By Shailagh Murray
Washington Post Staff Writer
Friday, September 28, 2007
The Senate yesterday approved an expansion of federal hate-crimes law to include protections for gay men and lesbians, defying a presidential veto threat by attaching the measure to a high-priority defense bill.
Republicans said they will try to remove the provision in final negotiations with the House, but if that effort fails, GOP leaders urged President Bush to follow through with his long-standing veto threat. They were furious this week when Majority Leader Harry M. Reid (D-Nev.) announced that he would force a vote on an expanded hate-crimes statute, with Sen. John Cornyn (R-Tex.) calling Reid's maneuver a "shameful" attempt to "hijack" essential defense legislation.
Democrats argued that the amendment addresses terrorism of a different form. "The defense authorization is about dealing with the challenges of terrorism overseas," said Sen. Edward M. Kennedy (D-Mass.). "This is about terrorism in our neighborhood."
The amendment is called the Matthew Shepard Act, named for a young gay man who was beaten and left to die on a fence near Laramie, Wyo., in 1998. The proposal has passed the House or Senate several times over the years but has never cleared the entire Congress.
When Democrats won control of both chambers in November, advocates saw their best opportunity yet for strengthening a federal law that has existed since 1968 and has focused on race, color, religion and national origin.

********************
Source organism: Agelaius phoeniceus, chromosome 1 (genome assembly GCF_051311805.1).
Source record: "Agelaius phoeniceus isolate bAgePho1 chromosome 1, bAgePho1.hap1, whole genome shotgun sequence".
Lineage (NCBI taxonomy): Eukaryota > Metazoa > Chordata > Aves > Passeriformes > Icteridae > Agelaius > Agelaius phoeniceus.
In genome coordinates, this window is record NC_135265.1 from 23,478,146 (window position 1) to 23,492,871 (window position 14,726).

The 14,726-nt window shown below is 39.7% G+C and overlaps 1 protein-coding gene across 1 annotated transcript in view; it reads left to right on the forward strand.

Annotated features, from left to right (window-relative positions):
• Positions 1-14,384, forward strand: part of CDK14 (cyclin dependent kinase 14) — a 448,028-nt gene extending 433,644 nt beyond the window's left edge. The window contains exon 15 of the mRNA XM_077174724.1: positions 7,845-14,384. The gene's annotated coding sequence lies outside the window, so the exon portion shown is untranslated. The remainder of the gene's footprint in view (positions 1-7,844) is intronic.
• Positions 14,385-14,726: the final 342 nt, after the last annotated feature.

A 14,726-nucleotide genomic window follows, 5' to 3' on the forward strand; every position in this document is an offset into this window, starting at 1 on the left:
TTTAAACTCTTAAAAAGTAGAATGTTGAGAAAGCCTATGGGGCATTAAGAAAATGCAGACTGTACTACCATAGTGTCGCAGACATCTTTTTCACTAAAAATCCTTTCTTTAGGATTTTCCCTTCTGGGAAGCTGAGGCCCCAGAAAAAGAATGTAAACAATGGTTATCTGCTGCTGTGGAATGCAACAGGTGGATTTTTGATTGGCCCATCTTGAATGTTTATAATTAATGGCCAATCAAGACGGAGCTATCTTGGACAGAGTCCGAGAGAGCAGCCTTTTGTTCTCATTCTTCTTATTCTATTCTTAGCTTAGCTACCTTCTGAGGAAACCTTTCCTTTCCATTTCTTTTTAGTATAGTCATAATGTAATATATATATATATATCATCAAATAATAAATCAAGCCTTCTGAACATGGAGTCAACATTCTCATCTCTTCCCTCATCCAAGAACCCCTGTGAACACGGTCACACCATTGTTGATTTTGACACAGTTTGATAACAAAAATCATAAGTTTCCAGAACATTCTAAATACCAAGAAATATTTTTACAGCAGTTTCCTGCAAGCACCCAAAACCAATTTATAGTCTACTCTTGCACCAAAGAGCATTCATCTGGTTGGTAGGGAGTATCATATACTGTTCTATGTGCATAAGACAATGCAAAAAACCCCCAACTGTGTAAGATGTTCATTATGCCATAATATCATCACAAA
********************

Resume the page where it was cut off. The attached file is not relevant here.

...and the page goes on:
The Senate amendment was approved by voice vote, after Democrats broke a GOP filibuster by securing exactly the 60 votes needed, with 39 Republicans voting to block the measure from moving forward. An identical House bill passed by 237 to 180 in May, with 25 Republicans supporting the measure and 14 Democrats opposing it.
"For over a decade, our community has worked tirelessly to ensure protections to combat violence motivated by hate, and today we are the closest we have ever been to seeing that become a reality," said Joe Solmonese, president of the Human Rights Campaign, a gay rights group. "The new leadership in Congress fully understands that for too long our community has been terrorized by hate violence."
Under the Senate amendment, the definition of a hate crime would expand to include gender, sexual orientation, gender identity and disability. Local law enforcement officials would be allowed to apply for federal grants to solve such crimes, and federal agents would be given broader authority to assist state and local police. More stringent federal sentencing guidelines would also be instituted.
Republicans counter that the expansion represents an unnecessary intrusion by the federal government. "We believe that local -- state and local law enforcement agencies are effectively using their laws to the full extent that they can," said White House spokeswoman Dana Perino.
Perino would not say whether Bush will veto the defense bill specifically because of the new language, citing other provisions in the legislation that the administration also opposes.
"Given that there are so many different things that a senior adviser might recommend a veto on, I'm not going to say specifically on this, but our position has been consistent," Perino said.